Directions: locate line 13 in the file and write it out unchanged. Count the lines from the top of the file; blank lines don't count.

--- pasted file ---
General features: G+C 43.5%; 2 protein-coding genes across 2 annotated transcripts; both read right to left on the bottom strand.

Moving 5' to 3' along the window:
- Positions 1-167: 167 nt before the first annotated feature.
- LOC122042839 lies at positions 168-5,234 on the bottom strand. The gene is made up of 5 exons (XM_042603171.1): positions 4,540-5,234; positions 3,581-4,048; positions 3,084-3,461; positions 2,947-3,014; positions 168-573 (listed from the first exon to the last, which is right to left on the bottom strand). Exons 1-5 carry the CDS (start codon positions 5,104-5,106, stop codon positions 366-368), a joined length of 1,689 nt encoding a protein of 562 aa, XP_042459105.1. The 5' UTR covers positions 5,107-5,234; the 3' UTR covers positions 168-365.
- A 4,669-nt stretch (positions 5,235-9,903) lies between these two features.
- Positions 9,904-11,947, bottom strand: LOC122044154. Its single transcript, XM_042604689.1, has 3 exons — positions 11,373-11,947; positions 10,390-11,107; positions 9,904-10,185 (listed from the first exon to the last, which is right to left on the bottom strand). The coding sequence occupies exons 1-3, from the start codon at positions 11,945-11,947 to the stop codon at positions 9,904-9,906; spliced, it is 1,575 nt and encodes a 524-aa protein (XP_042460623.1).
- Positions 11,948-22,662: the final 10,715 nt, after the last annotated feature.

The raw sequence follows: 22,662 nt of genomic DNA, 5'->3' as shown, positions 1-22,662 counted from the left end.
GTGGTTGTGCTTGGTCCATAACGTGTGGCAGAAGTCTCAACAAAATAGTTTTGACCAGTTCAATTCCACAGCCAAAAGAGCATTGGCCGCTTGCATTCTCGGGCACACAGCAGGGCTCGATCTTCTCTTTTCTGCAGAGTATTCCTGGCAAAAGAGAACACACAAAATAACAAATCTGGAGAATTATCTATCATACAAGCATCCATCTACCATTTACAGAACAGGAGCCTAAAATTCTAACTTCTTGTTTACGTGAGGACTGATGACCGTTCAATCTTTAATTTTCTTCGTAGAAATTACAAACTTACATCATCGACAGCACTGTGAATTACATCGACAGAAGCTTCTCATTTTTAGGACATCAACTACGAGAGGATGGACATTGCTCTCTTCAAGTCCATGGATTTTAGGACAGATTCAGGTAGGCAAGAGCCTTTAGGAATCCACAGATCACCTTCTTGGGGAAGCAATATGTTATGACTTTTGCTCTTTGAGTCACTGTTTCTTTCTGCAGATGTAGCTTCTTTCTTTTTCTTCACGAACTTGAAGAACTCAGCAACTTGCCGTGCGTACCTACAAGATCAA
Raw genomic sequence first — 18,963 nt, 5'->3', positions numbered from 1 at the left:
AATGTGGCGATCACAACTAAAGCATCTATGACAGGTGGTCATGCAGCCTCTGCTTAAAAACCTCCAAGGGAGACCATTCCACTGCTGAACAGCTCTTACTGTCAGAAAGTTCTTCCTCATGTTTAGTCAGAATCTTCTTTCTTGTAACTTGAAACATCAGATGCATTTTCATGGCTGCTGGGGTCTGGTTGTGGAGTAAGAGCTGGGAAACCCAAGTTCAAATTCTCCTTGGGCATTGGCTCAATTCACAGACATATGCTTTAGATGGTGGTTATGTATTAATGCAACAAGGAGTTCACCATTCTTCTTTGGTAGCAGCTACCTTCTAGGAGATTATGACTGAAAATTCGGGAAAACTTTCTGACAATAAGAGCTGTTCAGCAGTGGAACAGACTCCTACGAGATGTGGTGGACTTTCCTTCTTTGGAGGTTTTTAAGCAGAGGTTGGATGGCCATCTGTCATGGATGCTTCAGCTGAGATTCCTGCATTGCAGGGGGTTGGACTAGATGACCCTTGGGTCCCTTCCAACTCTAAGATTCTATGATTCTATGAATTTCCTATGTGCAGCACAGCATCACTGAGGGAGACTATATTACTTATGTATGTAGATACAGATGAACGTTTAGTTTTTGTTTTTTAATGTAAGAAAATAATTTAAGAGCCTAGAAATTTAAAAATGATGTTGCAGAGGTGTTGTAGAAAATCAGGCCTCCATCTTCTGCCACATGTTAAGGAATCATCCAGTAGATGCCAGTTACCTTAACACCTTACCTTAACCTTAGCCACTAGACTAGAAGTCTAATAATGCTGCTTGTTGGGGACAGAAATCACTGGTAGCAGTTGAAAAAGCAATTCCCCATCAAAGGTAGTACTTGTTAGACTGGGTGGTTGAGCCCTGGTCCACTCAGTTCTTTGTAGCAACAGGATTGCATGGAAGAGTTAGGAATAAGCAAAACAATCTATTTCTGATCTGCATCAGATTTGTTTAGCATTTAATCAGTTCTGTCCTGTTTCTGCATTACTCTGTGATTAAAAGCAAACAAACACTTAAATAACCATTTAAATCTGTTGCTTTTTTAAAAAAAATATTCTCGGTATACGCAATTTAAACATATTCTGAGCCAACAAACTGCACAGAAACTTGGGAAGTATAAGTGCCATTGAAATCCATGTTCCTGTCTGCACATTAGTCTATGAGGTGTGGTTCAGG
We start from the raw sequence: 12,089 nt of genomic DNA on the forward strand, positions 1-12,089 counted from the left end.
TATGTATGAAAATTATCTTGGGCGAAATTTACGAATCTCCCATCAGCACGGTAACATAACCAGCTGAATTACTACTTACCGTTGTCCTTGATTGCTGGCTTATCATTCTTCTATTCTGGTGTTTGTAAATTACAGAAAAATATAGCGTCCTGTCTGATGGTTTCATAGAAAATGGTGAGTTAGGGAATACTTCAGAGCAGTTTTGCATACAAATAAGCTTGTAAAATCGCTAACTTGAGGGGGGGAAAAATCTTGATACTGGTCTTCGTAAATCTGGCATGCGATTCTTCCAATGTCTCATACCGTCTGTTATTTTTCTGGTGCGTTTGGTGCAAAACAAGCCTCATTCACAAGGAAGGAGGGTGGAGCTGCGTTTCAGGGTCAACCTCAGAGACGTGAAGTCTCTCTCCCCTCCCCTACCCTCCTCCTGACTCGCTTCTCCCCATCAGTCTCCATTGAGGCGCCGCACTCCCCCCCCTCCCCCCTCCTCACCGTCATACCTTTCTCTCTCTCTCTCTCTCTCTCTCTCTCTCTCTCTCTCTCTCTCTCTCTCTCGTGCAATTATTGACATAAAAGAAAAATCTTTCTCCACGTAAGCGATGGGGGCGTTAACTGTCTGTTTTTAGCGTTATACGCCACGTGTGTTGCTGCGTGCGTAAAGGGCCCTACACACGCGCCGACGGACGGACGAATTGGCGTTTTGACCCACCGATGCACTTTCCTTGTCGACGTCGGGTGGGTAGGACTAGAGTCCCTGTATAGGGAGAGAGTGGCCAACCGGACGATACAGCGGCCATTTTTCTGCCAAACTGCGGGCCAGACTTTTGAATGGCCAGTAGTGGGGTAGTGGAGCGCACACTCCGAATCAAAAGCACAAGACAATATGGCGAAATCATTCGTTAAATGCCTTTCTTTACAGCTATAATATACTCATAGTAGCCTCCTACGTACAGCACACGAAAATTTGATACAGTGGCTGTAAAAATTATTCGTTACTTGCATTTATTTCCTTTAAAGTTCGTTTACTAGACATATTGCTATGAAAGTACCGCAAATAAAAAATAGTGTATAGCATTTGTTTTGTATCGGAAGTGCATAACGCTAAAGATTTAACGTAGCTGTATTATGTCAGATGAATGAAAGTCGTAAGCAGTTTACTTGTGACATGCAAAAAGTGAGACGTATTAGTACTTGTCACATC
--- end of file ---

TATGTATGAAAATTATCTTGGGCGAAATTTACGAATCTCCCATCAGCACGGTAACATAACCAGCTGAATTACTACTTACCGTTGTCCTTGATTGCTGGCTTATCATTCTTCTATTCTGGTGTTTGTAAATTACAGAAAAATATAGCGTCCTGTCTGATGGTTTCATAGAAAATGGTGAGTTAGGGAATACTTCAGAGCAGTTTTGCATACAAATAAGCTTGTAAAATCGCTAACTTGAGGGGGGGAAAAATCTTGATACTGGTCTTCGTAAATCTGGCATGCGATTCTTCCAATGTCTCATACCGTCTGTTATTTTTCTGGTGCGTTTGGTGCAAAACAAGCCTCATTCACAAGGAAGGAGGGTGGAGCTGCGTTTCAGGGTCAACCTCAGAGACGTGAAGTCTCTCTCCCCTCCCCTACCCTCCTCCTGACTCGCTTCTCCCCATCAGTCTCCATTGAGGCGCCGCACTCCCCCCCCTCCCCCCTCCTCACCGTCATACCTTTCTCTCTCTCTCTCTCTCTCTCTCTCTCTCTCTCTCTCTCTCTCTCTCTCTCGTGCAATTATTGACATAAAAGAAAAATCTTTCTCCACGTAAGCGATGGGGGCGTTAACTGTCTGTTTTTAGCGTTATACGCCACGTGTGTTGCTGCGTGCGTAAAGGGCCCTACACACGCGCCGACGGACGGACGAATTGGCGTTTTGACCCACCGATGCACTTTCCTTGTCGACGTCGGGTGGGTAGGACTAGAGTCCCTGTATAGGGAGAGAGTGGCCAACCGGACGATACAGCGGCCATTTTTCTGCCAAACTGCGGGCCAGACTTTTGAATGGCCAGTAGTGGGGTAGTGGAGCGCACACTCCGAATCAAAAGCACAAGACAATATGGCGAAATCATTCGTTAAATGCCTTTCTTTACAGCTATAATATACTCATAGTAGCCTCCTACGTACAGCACACGAAAATTTGATACAGTGGCTGTAAAAATTATTCGTTACTTGCATTTATTTCCTTTAAAGTTCGTTTACTAGACATATTGCTATGAAAGTACCGCAAATAAAAAATAGTGTATAGCATTTGTTTTGTATCGGAAGTGCATAACGCTAAAGATTTAACGTAGCTGTATTATGTCAGATGAATGAAAGTCGTAAGCAGTTTACTTGTGACATGCAAAAAGTGAGACGTATTAGTACTTGTCACATC